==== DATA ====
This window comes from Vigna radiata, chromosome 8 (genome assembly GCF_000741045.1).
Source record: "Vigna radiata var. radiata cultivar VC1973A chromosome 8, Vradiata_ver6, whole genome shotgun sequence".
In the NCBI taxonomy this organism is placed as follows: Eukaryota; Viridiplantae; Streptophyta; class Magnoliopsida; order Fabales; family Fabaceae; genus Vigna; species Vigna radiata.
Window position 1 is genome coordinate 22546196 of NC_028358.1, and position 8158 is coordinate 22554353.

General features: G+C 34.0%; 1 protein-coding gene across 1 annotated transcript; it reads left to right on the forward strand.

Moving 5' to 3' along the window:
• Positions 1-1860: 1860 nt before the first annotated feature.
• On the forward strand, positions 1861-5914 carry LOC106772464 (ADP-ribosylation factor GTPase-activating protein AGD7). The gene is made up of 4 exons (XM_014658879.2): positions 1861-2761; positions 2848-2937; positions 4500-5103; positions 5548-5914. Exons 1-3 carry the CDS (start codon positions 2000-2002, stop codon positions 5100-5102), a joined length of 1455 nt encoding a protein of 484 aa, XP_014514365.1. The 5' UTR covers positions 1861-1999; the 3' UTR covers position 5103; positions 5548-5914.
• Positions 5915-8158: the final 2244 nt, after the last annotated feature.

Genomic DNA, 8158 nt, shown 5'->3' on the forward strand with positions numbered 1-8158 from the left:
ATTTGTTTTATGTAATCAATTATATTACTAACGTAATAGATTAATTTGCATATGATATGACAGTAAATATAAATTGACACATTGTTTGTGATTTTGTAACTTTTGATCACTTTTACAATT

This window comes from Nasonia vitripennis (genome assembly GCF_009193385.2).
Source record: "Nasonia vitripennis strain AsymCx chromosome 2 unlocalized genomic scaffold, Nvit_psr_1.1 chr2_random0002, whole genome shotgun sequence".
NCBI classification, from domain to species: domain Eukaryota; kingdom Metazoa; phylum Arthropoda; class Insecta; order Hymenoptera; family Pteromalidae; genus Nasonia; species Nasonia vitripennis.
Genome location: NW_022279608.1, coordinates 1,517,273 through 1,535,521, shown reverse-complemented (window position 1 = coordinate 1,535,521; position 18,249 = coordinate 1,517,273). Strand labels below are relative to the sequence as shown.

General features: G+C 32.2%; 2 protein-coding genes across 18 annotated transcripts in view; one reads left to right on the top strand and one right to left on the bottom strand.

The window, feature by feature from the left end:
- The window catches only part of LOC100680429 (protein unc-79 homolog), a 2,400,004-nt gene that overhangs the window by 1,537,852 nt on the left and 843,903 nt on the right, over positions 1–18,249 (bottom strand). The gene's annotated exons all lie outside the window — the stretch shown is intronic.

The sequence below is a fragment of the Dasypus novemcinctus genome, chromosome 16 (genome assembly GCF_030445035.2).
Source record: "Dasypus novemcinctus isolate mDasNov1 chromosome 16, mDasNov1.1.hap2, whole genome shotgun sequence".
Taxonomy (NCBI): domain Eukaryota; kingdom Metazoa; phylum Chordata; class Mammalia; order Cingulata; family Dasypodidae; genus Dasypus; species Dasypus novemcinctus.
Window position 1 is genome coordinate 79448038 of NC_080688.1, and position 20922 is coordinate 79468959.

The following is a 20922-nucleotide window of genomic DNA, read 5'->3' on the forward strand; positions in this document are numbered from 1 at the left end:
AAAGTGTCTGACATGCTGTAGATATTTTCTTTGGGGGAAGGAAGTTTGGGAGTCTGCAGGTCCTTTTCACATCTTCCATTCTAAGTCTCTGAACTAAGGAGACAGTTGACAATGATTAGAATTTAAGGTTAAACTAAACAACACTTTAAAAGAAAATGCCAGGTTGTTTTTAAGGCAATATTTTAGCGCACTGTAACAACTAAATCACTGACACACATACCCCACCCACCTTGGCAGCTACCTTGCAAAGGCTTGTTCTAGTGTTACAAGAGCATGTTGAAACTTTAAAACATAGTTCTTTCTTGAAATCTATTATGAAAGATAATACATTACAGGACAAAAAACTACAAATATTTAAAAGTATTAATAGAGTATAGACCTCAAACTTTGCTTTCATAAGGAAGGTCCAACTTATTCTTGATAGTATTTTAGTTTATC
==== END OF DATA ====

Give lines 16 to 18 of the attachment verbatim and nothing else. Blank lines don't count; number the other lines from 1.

General features: G+C 32.2%; 2 protein-coding genes across 18 annotated transcripts in view; one reads left to right on the top strand and one right to left on the bottom strand.

The window, feature by feature from the left end:
- The window catches only part of LOC100680429 (protein unc-79 homolog), a 2,400,004-nt gene that overhangs the window by 1,537,852 nt on the left and 843,903 nt on the right, over positions 1–18,249 (bottom strand). The gene's annotated exons all lie outside the window — the stretch shown is intronic.